Good dad, bad husband
“Mate, why didn’t you tell me?!”
The first words a close mate asked me when he came back into work after paternity leave.
“You cruised through it!” I wanted to scream out, “You have no f***ing idea!”, but I just smiled. I am a good actor. Honed by years of hiding mental illness.
You cannot prepare anyone for a first child. Life does not stop; it just shifts seismically to a scenario where you cannot remember what came before.
Even the simplest of daily decisions completely revolve around your child’s routine and moods.
Sleep deprivation, the noise torture of crying, the constant rocking and standing on your feet to settle, the several changing of nappies a day, the anxiety if they are feeding too much or not enough.
All of the above can leave you teetering on the edge. It is your own version of Groundhog Day.
But despite some of the biggest challenges we have ever faced, almost a year later I can safely say we think we do an OK job.
I look on in awe at how extraordinary a mum Finn has. To show the strength and discipline she does as well as love this chubby human like nothing before, it is overwhelming to watch. Yet she still doubts herself daily.
So with our perfect little boy we must have the “perfect” marriage. But this is not Instagram. And our marital relationship does not always run in tandem to our parental journey.
With every ounce of energy invested in our mini-me, you can feel you have nothing left to give to your partner. Except perhaps far too regular exchanges about bowel movements.
That is the tragedy. You love someone so much but you cannot give yourself enough emotionally, mentally or physically to them. Your energy and time are of course finite.
In addition, convenient “escapes” such as Netflix, smart phones and ridiculous memes become the substitute alternative as it is less draining, less committal and probably less emotionally impactful than rejection or arguments.
The fact I am an obsessive cleaner, I make sure all our “life admin” is done, I put food on the table (not literally) and I keep the garden hedges trimmed, this you convince yourself is enough. Yet I can still feel utterly useless and helpless. This feeling manifests itself in all the wrong ways. Defensive, petty and sarcastic behaviour. I call it banter to justify it. My wife has a different view.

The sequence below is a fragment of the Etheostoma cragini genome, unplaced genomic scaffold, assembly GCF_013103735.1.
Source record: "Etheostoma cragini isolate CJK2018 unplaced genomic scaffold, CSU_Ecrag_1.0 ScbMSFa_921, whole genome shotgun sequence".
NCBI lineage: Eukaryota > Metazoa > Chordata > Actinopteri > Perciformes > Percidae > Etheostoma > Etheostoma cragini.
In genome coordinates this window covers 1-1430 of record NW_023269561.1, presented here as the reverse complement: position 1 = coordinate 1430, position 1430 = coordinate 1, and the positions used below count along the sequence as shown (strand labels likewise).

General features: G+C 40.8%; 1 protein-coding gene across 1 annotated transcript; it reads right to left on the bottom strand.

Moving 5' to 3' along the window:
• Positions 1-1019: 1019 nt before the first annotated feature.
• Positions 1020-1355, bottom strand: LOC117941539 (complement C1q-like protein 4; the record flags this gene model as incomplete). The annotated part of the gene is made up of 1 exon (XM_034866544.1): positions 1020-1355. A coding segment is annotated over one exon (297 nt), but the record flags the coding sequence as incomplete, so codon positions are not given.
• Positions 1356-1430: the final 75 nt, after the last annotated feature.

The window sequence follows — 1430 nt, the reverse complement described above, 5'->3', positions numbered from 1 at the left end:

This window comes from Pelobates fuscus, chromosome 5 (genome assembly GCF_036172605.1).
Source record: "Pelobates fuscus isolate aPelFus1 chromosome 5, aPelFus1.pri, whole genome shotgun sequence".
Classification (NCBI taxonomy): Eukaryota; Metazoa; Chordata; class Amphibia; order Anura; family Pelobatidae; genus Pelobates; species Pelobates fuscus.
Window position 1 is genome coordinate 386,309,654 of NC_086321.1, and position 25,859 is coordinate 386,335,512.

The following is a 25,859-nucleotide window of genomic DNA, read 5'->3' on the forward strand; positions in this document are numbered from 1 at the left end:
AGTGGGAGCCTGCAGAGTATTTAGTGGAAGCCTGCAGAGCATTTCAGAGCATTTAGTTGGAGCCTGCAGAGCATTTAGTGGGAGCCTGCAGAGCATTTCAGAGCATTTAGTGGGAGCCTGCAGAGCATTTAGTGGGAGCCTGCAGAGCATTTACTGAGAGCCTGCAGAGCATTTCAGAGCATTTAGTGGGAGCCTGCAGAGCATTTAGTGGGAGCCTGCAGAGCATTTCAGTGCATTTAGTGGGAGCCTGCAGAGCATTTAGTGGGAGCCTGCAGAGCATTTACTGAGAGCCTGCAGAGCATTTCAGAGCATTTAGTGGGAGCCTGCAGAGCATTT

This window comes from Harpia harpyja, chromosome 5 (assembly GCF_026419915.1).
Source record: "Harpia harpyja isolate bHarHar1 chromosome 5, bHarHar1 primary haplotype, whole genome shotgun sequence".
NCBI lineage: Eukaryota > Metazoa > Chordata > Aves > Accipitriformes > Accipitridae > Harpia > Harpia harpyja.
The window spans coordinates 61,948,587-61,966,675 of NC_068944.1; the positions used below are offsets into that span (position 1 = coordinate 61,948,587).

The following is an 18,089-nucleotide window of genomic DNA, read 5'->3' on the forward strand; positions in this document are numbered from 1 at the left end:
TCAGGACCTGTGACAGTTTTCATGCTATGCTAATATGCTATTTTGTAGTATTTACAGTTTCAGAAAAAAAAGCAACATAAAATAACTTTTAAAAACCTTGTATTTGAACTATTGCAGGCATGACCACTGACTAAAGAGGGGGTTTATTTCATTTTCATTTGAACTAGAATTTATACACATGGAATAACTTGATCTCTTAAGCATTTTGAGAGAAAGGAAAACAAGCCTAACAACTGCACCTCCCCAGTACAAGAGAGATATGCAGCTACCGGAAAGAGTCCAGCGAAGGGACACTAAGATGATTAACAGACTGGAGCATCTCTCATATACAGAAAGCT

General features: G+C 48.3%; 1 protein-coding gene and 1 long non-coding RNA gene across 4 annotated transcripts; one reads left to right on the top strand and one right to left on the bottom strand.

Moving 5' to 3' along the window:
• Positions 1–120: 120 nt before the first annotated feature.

We are still a slick team when it comes to keeping the cogs of daily life turning. But this is not a business. It is about connection. And when that mental connection fades just a little longer than usual, along with the physical connection, it is time to go hard or go home.
My wife is optimistic. She follows a great blog/vlog called “The Sleep Mama”. The blogger is increasingly asked questions about relationships. She holds her hands up to concede your relationship will be pushed to breaking point. But with the same discipline and routine we use successfully for our child, we must use for the sake of our marriage.
No phones after a certain time, going to bed together at a reasonable hour, date nights, not just being present in the same room for a couple of hours each night but being truly present by maximising the quality of that time. Bear in mind that we are still attempting the first one.
It gives me some token comfort that I am not alone. Recently at a business mentorship meeting, my all-male group expressed concern and insecurities about their roles as dad or husband despite the time and energy they invested. Deep inside I guarantee most were petrified they could lose it all at the flick of a switch. The fact most had made enough money to retire was irrelevant.
I know I am too hard on myself. This would not be the first time. We know we will be stronger for this experience. We still have our moments where we laugh together so hard we cry, and our little family unit is my greatest achievement.
Is that enough to have a formidable marriage? The only certainty is by surviving and thriving that first year of parenthood, you may well be armed with enough resilience and love to see you through.
This article was previously published on Terry’s website, Mr Perfect, and has been republished with permission.